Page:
APPlications with rt-dc

Quality control of blood products

Cell types: platelets, red blood cells, stem cells

Outcome:  Using an AcCellerator system with FluorescenceModule the authors in this study approached the question of how cellular blood products like platelet concentrates, red blood cells and hematopoietic stem cells can be assessed label-free and from minimal sample volume. The authors demonstrate the application of RT-DC as a robust quality control tool to monitor the status of platelets stored at different temperature and to verify intracellular changes by nanoparticle exposition. Further, they use mechanical phenotyping to emphasize the  impact of plasticizers in PVC blood bags on the rheology of red blood cells. Finally, they investigated the impact of cryoprotectants on the mechanical properties of hematopoietic stem cells. In summary the study shows that real-time deformability cytometry can be used as a label-free diagnostics with high innovative potential.
(This image has been designed using resources from

Translational medicine – label-free characterization of suspended cardiomyocytes

Cell types: Cardiomyocytes, Human-induced pluripotent stem cells

Outcome: Human-induced pluripotent stem cells (hiPSC) gain more and more interest in fundamental and translational research. Especially regenerative medicine considers these cells as a source to replace tissues, e.g., after accidents. In a work by Pires et al. the researchers explored the potential of RT-DC to characterize hiPSC-derived cardiomyocytes, which form an important cell type of the heart. The researchers could show that high-throughput mechanical characterization is capable to monitor subtle changes in the structure of these cells. Utilizing these results might allow to label-free assess these cells before transplantation and without the need of fluorescent markers.

Discern blood cell types

Cell types: whole blood  (thrombo-, lympho-, mono-. erythrocytes, baso-, eosino-, neutrophils)

Outcome: Many cell types are distinguishable by properties of their images like brightness and size. In whole blood samples, this enables the identification and further analysis of erythrocytes (red blood cells), thrombocytes (platelets) and even subpopulations of leukocytes (white blood cells) without the need of labeling or cell purification.

Resolve kinetics in neutrophil activation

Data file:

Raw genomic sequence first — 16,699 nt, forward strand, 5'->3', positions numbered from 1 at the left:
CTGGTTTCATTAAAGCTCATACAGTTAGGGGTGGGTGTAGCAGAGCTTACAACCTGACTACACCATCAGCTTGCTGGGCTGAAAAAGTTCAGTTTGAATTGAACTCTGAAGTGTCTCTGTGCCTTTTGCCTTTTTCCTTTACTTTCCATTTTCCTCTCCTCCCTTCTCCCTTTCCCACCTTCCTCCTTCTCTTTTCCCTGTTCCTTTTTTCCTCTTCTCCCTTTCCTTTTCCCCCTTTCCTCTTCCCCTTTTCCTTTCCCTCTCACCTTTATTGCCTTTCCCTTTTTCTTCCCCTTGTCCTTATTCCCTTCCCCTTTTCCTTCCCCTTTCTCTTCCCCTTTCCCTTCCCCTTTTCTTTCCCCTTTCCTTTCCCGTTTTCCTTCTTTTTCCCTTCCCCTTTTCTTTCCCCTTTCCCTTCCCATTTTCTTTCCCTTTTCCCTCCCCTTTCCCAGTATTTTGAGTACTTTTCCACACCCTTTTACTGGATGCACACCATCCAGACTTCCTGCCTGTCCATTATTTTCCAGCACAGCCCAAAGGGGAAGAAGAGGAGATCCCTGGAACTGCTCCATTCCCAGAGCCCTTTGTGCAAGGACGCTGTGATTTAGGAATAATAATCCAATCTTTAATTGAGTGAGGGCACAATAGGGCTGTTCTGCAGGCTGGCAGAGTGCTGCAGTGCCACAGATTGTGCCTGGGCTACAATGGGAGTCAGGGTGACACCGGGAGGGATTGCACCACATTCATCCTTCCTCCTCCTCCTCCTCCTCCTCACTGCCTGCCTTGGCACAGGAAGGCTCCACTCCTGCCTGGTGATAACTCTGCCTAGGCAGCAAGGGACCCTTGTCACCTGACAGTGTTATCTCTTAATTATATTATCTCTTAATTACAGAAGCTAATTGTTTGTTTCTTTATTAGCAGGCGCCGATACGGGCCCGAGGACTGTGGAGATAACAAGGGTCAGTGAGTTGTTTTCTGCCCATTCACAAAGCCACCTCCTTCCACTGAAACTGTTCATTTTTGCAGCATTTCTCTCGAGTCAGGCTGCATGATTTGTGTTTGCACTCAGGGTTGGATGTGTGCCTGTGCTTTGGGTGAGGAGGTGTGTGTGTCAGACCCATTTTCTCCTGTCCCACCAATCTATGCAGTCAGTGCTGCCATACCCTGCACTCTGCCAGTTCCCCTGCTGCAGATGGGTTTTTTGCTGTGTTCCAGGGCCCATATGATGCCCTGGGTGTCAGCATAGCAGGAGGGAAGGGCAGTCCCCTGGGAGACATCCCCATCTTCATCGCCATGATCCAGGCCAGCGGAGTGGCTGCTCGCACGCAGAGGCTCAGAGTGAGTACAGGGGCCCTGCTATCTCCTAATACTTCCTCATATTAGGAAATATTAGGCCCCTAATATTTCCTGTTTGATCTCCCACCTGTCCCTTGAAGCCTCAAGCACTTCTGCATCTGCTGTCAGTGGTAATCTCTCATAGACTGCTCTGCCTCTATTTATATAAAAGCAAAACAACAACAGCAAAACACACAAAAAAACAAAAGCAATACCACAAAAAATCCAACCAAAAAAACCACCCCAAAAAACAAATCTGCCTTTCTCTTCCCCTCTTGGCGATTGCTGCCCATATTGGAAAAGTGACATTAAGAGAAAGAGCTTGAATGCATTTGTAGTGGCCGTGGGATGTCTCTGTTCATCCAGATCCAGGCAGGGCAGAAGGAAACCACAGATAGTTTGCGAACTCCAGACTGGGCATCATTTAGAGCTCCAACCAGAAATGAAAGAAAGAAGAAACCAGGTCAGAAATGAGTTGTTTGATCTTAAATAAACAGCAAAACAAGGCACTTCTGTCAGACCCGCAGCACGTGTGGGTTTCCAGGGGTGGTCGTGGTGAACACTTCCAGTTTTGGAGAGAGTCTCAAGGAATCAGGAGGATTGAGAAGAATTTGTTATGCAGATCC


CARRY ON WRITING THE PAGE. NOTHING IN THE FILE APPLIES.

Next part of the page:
Cell types: neutrophils

Outcome: High measurement rates and fast sample preparation allow for observation of kinetic processes. The plot below shows the change of mechanical properties when neutrophil granulocytes from freshly drawn blood are exposed to formyl-methionyl-leucyl-phenylalanin (fMLP). The tripeptide fMLP is released by many bacteria and signals an infection to cells of the immune system.

Parasite detection

Cell types: red blood cells

Outcome:  Using the AcCellerator system, we approached the question if the infiltration of the malaria parasite inside red blood cells (RBCs) can be detected based on mechanical cell changes. After in-vitro infection of RBC samples, cells have been analysed over the parasite life cycle of 48 hours. In a typical sample approximately 8-10% of all cells are infected showing a reduction in deformation compared to an untreated control. Interestingly, also the cells in the infected samples that are not exposed to the parasite show a reduction in deformation. This suggests a bystander effect.

In addition, we took advantage of the feature of the AcCellerator system to acquire bright-field images of each single cell. The study demonstrates that our software is capable to identify the parasite directly inside the cell. This suggests the possibility of parasite detection directly from an image analysis. A process, which can be carried out in seconds.

See also:

Plasmodium falciparum erythrocyte-binding antigen 175 triggers a biophysical change in the red blood cell that facilitates invasion

Characterization of artificial red blood cells

Cell types: Red blood cells

The production of therapeutic red blood cells (RBCs) for blood donation is a highly important research area. One of the major challenges is the discrimination between nucleated and enucleated RBCs. The latter still contain a cell nucleus and need to be removed from an artificial blood sample before any clinical application. Using the AcCellerator we demonstrated at throughput rates of exceeding 1,000 cells per second that our system can distinguish between both RBC types. In future the combination of our mechanical cell analysis with a label-free sorting strategy will help to produce purified artificial blood samples.

Detect changes of the cytoskeleton

Cell types: HL60

Outcome: Alterations of the cytoskeleton can be quantified through mechanical analysis. The depletion of actin microfilaments by Cytochalasin D results in a higher deformation and therefore, reduced stiffness of HL60 cells. The plot below shows the superposition of treated and untreated cells.

Investigate effects of past conditions

Cell types: hematopoietic stem cell, CD34 positive cells

Outcome: Primary human hematopoietic stem cells (HSCs), are commonly identified by the presence of the transmembrane protein CD34. The plot below compares CD34+ cells obtained from bone marrow and CD34+ cells that were mobilized into peripheral blood by the granulocyte colony–stimulating factor (G-CSF). While identical according to their CD34+ classification, HSCs derived from peripheral blood are stiffer than HSCs derived from bone marrow.

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